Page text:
Kind regards,
Florian

randall
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Re: Is the Theravada Tradition wrong?

Post by randall » Wed Jan 14, 2015 2:58 pm

thanks dhammarelax,

the word anti may have been too strong of a word. I also really find Bhante's teachings about "relaxing" and "smiling" very helpful with meditation.

:anjali:

culaavuso
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Re: Is the Theravada Tradition wrong?

Post by culaavuso » Wed Jan 14, 2015 6:13 pm

dhammarelax wrote: A precise description or definition is beyond my reach but I can try my best, while experiencing cessation the six internal bases and the six external bases cease, there are no sounds, sights, tangibles, odors flavors nor mind objects, and you cannot perceive the internal bases either, also there are no formations (mental, verbal, bodily) and no craving, so while in this state you cannot say you are in this state, and when you emerge from it there are no memories of anything happening while in this stage, this is different than with the state of perception-non perception where although you cannot say you are in it either when you emerge you can remember what happened in it and there is still some craving,
[url=http://www.accesstoinsight.org/lib/authors/thanissaro/jhananumbers.html]Jhana Not by the Numbers[/url] by Ven. Ṭhānissaro Bhikkhu wrote: The second state was one I happened to hit one night when my concentration was extremely one-pointed, and so refined that it refused settle on or label even the most fleeting mental objects. I dropped into a state in which I lost all sense of the body, of any internal/external sounds, or of any thoughts or perceptions at all — although there was just enough tiny awareness to let me know, when I emerged, that I hadn't been asleep. I found that I could stay there for many hours, and yet time would pass very quickly. Two hours would seem like two minutes. I could also "program" myself to come out at a particular time.

After hitting this state several nights in a row, I told Ajaan Fuang about it, and his first question was, "Do you like it?" My answer was "No," because I felt a little groggy the first time I came out. "Good," he said. "As long as you don't like it, you're safe. Some people really like it and think it's nibbana or cessation. Actually, it's the state of non-perception (asaññi-bhava). It's not even right concentration, because there's no way you can investigate anything in there to gain any sort of discernment.

dhammarelax
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Re: Is the Theravada Tradition wrong?

Post by dhammarelax » Wed Jan 14, 2015 6:21 pm

tsurezuregusa wrote:Hi,
dhammarelax wrote:A precise description or definition is beyond my reach but I can try my best, while experiencing cessation ...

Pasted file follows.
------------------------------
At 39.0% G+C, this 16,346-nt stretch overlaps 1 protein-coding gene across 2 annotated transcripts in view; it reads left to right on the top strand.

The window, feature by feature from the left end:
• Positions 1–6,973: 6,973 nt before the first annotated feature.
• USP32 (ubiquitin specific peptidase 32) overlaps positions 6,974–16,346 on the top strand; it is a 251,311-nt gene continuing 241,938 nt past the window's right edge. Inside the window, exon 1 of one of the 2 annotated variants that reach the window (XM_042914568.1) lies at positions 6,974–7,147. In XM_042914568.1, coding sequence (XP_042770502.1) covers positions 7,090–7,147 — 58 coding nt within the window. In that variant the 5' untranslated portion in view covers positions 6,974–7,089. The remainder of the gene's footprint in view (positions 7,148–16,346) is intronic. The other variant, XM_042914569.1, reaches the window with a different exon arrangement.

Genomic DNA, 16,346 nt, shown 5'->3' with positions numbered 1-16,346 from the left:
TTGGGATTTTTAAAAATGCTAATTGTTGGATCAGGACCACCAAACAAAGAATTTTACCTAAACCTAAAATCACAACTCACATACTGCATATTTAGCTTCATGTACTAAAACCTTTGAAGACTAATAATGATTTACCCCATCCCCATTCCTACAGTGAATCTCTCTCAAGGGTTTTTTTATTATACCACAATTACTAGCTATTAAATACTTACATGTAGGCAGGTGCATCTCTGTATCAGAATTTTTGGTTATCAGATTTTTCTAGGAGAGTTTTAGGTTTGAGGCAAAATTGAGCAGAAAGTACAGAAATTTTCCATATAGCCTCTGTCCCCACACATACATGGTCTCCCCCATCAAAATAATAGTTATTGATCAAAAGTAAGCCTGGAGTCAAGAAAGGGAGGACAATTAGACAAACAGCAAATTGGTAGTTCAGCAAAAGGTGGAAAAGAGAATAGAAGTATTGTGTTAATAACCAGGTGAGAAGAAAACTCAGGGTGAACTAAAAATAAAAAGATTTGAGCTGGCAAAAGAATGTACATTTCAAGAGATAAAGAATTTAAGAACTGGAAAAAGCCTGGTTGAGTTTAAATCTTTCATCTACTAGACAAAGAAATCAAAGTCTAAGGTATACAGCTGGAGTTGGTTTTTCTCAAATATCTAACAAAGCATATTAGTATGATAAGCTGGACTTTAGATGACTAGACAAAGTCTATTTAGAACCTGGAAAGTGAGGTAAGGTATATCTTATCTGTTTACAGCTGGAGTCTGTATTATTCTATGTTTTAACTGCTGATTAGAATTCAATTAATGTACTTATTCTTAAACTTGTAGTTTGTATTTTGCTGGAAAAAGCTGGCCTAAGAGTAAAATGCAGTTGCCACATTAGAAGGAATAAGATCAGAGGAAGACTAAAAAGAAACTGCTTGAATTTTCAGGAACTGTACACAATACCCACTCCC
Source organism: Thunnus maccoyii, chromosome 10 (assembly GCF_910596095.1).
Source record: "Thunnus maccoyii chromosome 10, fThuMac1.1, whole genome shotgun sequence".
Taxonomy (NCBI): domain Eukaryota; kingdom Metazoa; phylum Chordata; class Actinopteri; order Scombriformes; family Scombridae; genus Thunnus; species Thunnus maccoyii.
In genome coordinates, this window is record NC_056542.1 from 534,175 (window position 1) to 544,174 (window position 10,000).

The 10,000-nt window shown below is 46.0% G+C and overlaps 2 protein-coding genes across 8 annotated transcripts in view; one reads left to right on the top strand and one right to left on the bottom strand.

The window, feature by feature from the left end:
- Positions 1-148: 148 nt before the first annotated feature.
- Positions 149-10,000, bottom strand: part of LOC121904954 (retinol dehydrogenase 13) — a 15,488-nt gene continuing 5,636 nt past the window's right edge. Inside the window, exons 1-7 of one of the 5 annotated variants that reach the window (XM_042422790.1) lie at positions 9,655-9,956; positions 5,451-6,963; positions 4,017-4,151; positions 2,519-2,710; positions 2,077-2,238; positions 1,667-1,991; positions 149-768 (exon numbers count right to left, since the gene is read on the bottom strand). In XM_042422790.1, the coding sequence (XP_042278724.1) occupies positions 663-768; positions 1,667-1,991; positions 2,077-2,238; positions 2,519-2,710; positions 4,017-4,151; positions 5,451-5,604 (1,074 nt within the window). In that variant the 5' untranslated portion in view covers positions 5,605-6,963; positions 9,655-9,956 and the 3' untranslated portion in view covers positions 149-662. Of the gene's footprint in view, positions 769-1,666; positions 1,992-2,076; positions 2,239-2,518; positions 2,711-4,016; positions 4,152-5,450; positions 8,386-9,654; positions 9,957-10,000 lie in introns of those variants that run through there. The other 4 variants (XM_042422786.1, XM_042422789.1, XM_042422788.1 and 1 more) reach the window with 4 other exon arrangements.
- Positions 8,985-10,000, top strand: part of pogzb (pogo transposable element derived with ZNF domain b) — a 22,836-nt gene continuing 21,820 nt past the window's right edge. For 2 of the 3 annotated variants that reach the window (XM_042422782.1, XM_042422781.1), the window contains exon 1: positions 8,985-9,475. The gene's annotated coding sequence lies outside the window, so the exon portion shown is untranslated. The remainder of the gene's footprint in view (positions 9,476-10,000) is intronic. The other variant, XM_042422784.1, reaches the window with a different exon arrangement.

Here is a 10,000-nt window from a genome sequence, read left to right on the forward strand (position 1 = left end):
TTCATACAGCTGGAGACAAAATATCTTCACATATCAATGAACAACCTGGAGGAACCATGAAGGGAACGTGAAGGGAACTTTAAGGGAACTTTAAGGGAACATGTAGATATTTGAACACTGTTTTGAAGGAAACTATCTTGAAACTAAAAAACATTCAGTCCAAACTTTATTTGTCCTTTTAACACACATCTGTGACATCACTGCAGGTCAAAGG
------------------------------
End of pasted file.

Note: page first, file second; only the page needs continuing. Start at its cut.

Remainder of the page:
what is described here could as well be just a dip into the bhavanga. Which is not an achievement, but a lack of mindfulness. According to Pa-Auk Sayadaw some Yogis just prior to entering first jhana are prone to fall into bhavanga. Given the fact that Vimalaramsi has set the requirement for entering jhana so low, that might just be what happened here. Of course, that is also the reason why Vimalaramsi does not see access concentration as a real thing. When you lower the threshold for jhana so very low, you get rid of access concentration at the same time. Remember the Vimalaramsi student here who was in 7th jhana while attending a business meeting?

Kind regards,
Florian
Hi Florian

Is this (http://en.wikipedia.org/wiki/Bhavanga" onclick="window.open(this.href);return false;) the bhavanga you are talking about?
Cessation is a fairly subtle state and can be confused with other even unskilful states of mind, what gives solidity to the interpretation of the phenomenon is what follows it, that is the fruition, and this is why I am absolutely positive about interpreting it correctly.

Smile all the time
dhammarelax
Even if the flesh & blood in my body dry up, leaving just the skin, tendons, & bones, I will use all my human firmness, human persistence and human striving. There will be no relaxing my persistence until I am the first of my generation to attain full awakening in this lifetime. ed. AN 2.5

culaavuso
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Re: Is the Theravada Tradition wrong?

Post by culaavuso » Wed Jan 14, 2015 6:46 pm

dhammarelax wrote: Cessation is a fairly subtle state and can be confused with other even unskilful states of mind, what gives solidity to the interpretation of the phenomenon is what follows it, that is the fruition, and this is why I am absolutely positive about interpreting it correctly.
Which fruition? One of the four ariya phalā?
[url=http://www.accesstoinsight.org/lib/authors/nanamoli/PathofPurification2011.pdf]Visuddhimagga XIII, 49[/url] (p. 741) wrote: How does the emergence from it come about? The emergence comes about in two ways thus: by means of the fruition of non-return in the case of the non-returner, or by means of the fruition of Arahantship in the case of the Arahant.
Last edited by culaavuso on Wed Jan 14, 2015 7:26 pm, edited 1 time in total.